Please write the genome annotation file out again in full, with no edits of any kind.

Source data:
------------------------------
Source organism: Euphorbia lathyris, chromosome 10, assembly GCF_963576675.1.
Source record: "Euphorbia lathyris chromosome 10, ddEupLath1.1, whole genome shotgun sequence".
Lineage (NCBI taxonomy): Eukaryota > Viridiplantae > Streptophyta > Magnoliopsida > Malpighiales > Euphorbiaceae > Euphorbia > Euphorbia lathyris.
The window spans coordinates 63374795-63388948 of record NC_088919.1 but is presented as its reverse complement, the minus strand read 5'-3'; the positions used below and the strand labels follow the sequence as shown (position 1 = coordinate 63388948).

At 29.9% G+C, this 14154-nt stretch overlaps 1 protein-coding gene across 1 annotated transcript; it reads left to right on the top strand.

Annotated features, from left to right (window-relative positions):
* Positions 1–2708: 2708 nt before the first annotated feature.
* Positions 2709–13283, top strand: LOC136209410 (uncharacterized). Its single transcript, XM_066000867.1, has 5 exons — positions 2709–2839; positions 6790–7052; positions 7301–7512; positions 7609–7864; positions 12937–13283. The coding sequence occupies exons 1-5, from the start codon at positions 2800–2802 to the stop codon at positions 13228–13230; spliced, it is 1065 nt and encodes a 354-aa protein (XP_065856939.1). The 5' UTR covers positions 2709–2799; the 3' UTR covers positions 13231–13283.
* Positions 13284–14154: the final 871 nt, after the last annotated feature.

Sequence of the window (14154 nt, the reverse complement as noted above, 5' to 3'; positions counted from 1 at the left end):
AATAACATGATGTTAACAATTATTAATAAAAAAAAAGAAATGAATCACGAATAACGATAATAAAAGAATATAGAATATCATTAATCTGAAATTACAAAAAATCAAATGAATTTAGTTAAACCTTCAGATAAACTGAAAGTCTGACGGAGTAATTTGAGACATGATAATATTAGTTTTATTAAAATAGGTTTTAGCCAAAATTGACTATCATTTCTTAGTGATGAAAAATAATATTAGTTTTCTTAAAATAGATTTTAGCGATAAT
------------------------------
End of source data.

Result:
Source organism: Euphorbia lathyris, chromosome 10, assembly GCF_963576675.1.
Source record: "Euphorbia lathyris chromosome 10, ddEupLath1.1, whole genome shotgun sequence".
Lineage (NCBI taxonomy): Eukaryota > Viridiplantae > Streptophyta > Magnoliopsida > Malpighiales > Euphorbiaceae > Euphorbia > Euphorbia lathyris.
The window spans coordinates 63374795-63388948 of record NC_088919.1 but is presented as its reverse complement, the minus strand read 5'-3'; the positions used below and the strand labels follow the sequence as shown (position 1 = coordinate 63388948).

At 29.9% G+C, this 14154-nt stretch overlaps 1 protein-coding gene across 1 annotated transcript; it reads left to right on the top strand.

Annotated features, from left to right (window-relative positions):
* Positions 1–2708: 2708 nt before the first annotated feature.
* Positions 2709–13283, top strand: LOC136209410 (uncharacterized). Its single transcript, XM_066000867.1, has 5 exons — positions 2709–2839; positions 6790–7052; positions 7301–7512; positions 7609–7864; positions 12937–13283. The coding sequence occupies exons 1-5, from the start codon at positions 2800–2802 to the stop codon at positions 13228–13230; spliced, it is 1065 nt and encodes a 354-aa protein (XP_065856939.1). The 5' UTR covers positions 2709–2799; the 3' UTR covers positions 13231–13283.
* Positions 13284–14154: the final 871 nt, after the last annotated feature.

Sequence of the window (14154 nt, the reverse complement as noted above, 5' to 3'; positions counted from 1 at the left end):
AATAACATGATGTTAACAATTATTAATAAAAAAAAAGAAATGAATCACGAATAACGATAATAAAAGAATATAGAATATCATTAATCTGAAATTACAAAAAATCAAATGAATTTAGTTAAACCTTCAGATAAACTGAAAGTCTGACGGAGTAATTTGAGACATGATAATATTAGTTTTATTAAAATAGGTTTTAGCCAAAATTGACTATCATTTCTTAGTGATGAAAAATAATATTAGTTTTCTTAAAATAGATTTTAGCGATAAT